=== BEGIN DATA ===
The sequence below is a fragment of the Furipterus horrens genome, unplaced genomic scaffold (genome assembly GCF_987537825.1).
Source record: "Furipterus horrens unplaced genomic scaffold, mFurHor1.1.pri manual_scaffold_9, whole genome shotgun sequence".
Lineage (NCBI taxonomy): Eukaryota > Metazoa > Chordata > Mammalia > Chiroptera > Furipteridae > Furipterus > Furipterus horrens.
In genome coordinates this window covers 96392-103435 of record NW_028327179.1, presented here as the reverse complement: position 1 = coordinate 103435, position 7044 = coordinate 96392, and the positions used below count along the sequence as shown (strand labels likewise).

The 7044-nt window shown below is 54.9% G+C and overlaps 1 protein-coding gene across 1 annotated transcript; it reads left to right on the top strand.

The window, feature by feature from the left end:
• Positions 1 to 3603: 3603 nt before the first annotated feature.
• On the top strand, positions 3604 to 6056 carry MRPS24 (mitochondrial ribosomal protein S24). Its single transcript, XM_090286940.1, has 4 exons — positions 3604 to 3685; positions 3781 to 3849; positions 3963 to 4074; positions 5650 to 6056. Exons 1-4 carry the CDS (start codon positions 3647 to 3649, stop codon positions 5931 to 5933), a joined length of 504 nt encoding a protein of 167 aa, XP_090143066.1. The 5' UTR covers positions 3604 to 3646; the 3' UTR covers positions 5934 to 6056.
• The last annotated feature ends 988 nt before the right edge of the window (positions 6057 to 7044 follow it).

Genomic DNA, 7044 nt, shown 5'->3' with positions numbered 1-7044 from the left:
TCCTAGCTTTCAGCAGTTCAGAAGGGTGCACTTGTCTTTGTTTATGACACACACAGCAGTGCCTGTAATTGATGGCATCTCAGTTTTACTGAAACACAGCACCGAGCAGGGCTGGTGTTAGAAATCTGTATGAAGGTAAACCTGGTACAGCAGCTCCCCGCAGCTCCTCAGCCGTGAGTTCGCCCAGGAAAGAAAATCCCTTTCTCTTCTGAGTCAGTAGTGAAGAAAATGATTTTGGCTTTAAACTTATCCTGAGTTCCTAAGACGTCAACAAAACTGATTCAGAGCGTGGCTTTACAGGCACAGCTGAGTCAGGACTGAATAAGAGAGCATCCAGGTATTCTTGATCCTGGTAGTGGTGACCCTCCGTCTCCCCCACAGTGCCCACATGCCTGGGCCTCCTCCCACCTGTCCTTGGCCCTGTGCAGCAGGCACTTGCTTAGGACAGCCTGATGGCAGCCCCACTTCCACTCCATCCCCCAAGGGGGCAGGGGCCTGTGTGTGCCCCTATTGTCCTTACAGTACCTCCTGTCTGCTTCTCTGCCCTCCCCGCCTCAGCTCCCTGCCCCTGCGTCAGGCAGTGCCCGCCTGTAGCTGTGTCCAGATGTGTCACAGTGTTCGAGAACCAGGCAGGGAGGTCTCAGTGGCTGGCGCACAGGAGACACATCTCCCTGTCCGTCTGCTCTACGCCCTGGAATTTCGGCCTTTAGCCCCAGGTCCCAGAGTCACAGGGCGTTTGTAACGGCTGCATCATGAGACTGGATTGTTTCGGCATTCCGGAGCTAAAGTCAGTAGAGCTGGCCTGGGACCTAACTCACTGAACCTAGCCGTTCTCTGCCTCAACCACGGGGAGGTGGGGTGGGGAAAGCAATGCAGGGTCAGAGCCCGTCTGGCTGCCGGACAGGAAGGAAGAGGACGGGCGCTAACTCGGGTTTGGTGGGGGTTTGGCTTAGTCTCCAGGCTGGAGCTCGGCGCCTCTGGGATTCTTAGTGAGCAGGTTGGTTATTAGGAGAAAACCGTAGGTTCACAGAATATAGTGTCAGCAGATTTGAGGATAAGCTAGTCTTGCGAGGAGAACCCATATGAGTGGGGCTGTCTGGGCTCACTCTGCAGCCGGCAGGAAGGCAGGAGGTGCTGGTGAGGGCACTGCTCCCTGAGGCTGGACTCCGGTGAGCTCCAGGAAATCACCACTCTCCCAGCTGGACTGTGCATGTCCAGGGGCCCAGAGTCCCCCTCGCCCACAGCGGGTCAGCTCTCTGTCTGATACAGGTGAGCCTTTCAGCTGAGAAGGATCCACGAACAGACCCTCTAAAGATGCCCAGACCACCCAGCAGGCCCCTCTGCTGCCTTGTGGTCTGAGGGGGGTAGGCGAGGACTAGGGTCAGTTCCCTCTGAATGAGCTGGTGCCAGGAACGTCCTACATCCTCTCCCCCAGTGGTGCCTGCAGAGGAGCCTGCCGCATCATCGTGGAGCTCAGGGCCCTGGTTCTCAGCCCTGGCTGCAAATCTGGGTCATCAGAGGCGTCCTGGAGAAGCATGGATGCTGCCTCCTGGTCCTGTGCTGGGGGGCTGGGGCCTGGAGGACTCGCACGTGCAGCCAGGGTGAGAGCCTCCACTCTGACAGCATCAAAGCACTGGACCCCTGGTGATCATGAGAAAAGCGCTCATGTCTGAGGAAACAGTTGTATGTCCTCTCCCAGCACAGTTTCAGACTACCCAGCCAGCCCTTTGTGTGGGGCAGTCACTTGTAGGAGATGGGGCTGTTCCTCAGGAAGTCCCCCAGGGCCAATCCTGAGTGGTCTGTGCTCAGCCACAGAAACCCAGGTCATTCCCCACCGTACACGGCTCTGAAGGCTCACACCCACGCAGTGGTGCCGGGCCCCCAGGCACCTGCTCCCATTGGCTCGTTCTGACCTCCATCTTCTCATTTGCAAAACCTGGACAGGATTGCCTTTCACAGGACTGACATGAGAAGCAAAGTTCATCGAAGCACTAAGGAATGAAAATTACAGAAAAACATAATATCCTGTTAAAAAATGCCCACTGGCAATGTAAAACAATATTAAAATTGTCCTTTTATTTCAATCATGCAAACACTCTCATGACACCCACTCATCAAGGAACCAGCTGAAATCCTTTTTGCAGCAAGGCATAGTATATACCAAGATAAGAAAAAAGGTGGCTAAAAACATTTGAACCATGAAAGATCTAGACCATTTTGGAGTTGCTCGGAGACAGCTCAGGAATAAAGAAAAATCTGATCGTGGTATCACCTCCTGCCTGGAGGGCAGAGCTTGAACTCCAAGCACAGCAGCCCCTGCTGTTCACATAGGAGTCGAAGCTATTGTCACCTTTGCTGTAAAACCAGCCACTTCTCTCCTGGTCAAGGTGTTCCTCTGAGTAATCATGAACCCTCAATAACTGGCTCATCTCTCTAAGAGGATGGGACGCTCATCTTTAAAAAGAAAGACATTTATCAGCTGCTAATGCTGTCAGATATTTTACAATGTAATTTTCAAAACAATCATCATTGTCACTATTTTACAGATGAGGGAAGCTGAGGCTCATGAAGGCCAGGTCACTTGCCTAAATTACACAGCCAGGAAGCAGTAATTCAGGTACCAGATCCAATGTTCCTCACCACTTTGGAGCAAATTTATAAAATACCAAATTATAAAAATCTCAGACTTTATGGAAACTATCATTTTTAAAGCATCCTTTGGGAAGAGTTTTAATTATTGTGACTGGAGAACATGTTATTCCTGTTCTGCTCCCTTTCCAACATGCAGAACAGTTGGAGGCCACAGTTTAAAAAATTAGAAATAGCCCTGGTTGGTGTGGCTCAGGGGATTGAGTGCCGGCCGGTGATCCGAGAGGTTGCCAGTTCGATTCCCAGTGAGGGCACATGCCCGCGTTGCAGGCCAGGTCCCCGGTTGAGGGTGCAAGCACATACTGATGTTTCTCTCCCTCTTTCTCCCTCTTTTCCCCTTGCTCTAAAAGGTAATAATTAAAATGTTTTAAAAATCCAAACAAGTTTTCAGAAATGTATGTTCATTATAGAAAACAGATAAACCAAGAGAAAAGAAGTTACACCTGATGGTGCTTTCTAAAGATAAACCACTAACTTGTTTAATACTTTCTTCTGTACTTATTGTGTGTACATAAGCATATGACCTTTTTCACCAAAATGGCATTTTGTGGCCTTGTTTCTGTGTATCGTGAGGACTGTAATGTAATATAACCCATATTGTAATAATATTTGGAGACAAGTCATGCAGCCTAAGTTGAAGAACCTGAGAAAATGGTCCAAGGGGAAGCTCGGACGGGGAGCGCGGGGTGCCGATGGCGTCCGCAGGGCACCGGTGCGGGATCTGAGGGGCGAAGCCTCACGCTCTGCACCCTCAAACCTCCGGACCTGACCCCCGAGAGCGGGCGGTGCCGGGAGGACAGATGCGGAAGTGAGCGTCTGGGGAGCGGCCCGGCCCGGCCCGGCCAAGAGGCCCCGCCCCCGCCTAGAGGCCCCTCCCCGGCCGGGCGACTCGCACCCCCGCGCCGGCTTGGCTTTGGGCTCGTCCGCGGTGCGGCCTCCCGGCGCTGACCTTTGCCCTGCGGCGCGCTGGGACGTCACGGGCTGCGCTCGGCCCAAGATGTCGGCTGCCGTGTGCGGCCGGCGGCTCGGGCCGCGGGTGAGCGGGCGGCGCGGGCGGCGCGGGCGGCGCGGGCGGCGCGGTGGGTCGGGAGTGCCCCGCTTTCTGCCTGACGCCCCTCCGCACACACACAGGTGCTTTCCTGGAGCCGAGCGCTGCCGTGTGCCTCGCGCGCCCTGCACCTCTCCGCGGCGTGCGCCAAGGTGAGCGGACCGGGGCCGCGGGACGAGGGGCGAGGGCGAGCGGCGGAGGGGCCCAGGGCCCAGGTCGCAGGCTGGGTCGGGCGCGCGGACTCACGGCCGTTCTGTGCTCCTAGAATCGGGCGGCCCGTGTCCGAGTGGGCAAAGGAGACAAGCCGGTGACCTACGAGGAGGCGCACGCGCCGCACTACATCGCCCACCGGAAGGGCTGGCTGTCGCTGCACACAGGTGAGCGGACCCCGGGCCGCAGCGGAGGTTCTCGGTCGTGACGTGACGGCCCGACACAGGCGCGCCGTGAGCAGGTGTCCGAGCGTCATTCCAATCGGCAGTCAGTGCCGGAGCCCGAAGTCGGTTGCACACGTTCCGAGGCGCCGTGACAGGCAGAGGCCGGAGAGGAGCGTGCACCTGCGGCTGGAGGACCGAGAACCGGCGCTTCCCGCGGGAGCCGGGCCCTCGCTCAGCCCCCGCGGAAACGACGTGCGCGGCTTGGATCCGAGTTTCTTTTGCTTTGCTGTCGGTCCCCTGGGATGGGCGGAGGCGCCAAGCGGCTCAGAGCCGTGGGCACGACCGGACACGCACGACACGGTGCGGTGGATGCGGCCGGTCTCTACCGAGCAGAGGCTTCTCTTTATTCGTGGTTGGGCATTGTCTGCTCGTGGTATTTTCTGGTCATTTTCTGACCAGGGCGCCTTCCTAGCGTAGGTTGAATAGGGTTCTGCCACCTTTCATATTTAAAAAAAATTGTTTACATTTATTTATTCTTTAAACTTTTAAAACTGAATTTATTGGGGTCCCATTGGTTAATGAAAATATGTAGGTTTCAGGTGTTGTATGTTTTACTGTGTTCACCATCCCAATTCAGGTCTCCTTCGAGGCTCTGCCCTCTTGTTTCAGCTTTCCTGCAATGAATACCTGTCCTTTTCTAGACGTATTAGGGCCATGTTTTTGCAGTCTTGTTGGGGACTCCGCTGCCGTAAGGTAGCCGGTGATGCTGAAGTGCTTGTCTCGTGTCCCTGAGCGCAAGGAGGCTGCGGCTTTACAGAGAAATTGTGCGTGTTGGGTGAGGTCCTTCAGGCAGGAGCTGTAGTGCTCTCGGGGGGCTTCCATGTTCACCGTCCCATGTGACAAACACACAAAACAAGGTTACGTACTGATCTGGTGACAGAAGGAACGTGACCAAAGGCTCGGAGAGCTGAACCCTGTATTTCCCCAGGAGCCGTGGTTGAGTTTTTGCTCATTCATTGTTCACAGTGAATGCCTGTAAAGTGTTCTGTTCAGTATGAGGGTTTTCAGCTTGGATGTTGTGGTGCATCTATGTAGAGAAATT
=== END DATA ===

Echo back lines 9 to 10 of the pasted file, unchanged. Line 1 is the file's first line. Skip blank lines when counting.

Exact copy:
• The last annotated feature ends 988 nt before the right edge of the window (positions 6057 to 7044 follow it).

Genomic DNA, 7044 nt, shown 5'->3' with positions numbered 1-7044 from the left: